India's eyes on the ocean: scientists who watch out for tsunamis

  • Prasad Nichenametla, Hindustan Times, Hyderabad
  • Updated: Dec 26, 2014 18:30 IST

When Satheesh C Shenoi did his PhD in physical oceanography in 1984 from the Cochin University of Science and Technology, little did he imagine that 25 years later he would head an institution pioneering in Tsunami research and warning in India.

“The word tsunami was totally unheard of to the public and its description used to be just a para or two in our course. A research paper proposal on Tsunami would sure have attracted lot of laughter then,” says Dr Shenoi, director of INCOIS--Indian National Centre of Ocean Information Services--in Hyderabad.

This scenario changed from December 26, 2004 when the terrifying waves from Bay of Bengal introduced us to a natural disaster till then only identified with Japan. Giant waves of up to five metres lashed at towns and villages on the shore with sea water inundating up to one km inland.

An estimated 16,000 people died on that day in Andaman and Nicobar Islands and the south-east coast especially Tamil Nadu. Reason being absence of a Tsunami monitoring and warning system.

Now, a decade after, INCOIS presents a story of a country clueless about such a natural disaster to becoming an authority on tsunami warning catering not just to India but to whole of the north Indian Ocean region.

Set up in 2007 here under the Ministry of Earth Sciences it has a ground station (with a radar receiving data from various satellites including Oceansat-2) and the Indian Tsunami Early Warning Centre initially operating 24x7, which initially started in 2005.

INCOIS partners with several top institutions like ISRO, IMD, Survey of India and National Institute of Ocean Technology in its endeavour.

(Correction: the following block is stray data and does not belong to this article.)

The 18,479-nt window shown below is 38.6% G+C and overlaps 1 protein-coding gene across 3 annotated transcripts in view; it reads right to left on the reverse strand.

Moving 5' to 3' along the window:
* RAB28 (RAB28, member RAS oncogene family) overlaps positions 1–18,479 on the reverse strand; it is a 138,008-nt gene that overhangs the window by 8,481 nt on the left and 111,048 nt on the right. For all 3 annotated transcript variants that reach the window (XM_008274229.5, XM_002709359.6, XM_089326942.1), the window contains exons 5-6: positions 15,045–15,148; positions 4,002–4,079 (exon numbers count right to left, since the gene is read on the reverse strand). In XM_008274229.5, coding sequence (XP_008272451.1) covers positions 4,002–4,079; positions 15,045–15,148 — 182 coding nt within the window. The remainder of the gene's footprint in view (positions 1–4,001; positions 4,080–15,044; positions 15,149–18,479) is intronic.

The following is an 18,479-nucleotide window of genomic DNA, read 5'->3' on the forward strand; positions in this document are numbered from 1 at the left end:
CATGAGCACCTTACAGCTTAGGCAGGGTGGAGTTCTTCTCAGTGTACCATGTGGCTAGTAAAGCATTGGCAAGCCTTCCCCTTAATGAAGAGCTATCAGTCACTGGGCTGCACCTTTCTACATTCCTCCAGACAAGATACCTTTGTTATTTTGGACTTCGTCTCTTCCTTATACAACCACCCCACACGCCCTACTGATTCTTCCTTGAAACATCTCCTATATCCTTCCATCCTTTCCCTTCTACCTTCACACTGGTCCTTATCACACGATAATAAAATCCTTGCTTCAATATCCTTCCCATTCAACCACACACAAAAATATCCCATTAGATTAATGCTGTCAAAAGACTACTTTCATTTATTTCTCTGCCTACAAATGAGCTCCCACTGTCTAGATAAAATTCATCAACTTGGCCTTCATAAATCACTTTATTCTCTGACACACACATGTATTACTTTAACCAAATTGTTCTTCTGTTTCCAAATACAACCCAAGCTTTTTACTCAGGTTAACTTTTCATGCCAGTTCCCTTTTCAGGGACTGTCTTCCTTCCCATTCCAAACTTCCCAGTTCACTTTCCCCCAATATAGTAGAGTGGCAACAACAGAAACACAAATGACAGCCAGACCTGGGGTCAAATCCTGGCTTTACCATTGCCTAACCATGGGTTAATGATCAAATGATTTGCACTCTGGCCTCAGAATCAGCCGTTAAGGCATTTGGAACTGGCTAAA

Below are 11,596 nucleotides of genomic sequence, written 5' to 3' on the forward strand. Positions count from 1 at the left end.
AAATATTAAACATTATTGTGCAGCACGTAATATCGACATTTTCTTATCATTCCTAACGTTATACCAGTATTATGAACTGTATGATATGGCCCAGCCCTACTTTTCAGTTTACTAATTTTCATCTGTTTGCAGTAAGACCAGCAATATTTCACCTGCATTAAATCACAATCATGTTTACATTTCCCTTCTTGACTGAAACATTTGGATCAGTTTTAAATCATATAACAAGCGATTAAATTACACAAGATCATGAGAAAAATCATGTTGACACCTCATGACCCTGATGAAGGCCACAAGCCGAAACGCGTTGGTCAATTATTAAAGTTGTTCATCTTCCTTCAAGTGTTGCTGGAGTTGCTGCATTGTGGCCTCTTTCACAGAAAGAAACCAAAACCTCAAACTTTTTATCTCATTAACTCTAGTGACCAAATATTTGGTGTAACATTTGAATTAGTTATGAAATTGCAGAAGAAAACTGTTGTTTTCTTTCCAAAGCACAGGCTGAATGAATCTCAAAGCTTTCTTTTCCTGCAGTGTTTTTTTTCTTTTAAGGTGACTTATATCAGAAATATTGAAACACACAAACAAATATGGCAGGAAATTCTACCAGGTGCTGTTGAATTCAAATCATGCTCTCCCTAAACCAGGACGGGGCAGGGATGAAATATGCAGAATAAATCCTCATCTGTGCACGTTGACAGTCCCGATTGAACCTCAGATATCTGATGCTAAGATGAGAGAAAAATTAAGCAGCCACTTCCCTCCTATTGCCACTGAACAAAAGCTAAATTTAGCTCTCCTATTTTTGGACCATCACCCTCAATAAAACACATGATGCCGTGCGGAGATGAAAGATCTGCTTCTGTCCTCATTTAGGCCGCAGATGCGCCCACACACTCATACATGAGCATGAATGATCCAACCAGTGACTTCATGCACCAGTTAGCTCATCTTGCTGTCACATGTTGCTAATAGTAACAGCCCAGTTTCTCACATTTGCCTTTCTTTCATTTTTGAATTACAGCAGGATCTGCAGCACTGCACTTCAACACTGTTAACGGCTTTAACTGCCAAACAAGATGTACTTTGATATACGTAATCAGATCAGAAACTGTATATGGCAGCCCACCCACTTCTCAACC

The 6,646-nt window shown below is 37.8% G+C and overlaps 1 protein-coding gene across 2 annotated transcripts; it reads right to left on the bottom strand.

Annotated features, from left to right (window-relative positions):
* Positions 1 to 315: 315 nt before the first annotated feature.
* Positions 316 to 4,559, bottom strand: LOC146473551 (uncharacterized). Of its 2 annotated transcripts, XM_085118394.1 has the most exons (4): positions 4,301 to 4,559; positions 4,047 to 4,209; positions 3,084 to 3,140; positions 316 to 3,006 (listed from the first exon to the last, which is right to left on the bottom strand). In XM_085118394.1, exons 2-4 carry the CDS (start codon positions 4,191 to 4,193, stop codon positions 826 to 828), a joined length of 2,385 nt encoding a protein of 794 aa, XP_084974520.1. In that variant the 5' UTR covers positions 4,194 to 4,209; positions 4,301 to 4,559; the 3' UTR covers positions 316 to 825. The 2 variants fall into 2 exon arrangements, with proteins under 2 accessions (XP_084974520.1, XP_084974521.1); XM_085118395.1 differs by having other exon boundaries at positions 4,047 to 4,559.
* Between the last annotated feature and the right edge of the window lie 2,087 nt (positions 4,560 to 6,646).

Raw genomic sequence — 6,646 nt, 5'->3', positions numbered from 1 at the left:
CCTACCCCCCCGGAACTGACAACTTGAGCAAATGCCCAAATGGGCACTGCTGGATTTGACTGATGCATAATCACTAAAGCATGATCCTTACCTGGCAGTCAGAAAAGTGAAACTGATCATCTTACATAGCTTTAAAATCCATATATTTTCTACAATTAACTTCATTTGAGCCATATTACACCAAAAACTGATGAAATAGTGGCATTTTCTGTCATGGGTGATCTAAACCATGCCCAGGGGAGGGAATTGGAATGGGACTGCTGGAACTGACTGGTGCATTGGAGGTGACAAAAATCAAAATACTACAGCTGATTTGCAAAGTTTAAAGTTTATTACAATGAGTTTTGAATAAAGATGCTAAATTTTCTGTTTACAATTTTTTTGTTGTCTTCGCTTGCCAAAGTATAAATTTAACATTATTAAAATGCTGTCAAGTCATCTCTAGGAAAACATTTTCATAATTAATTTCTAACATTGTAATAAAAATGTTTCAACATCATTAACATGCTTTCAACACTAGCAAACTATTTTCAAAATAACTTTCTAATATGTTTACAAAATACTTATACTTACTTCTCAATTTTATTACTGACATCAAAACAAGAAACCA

Six tsunami buoys--four in Bay of Bengal and two in North Arabian Sea--are measuring the water levels every hour and ceaselessly in case of a fluctuation. 36 tide-gauge stations along the Indian coast and 17 seismometers located across the country help in detecting a Tsumani. Data from across the globe is also accessed and assessed.

“Information from the satellites, buoys, seismometers is collated to predict a Tsunami and depending on magnitude the situation would be categorised as Warning, Alert, Watch,” Shenoi says.

The centre has devised over 5,000 model scenarios of tsunami and can send out a bulletin and alerts to the specific wave-prone areas within minutes of an earth-quake in the ocean – the cause of Tsunamis.

The centre also has contact info of the government machinery and locals residing in buildings in the vicinity of the sea.

ITEWC has been correctly predicting Tsunamis like in March 2011 on Japan and in April 2012 when it sent out Warning to a few islands of Andaman and Nicobar.

“A devastating tsunami might not occur again in our life time but we could not have remain unprepared (after what we witnessed in 2004),” Shenoi says.

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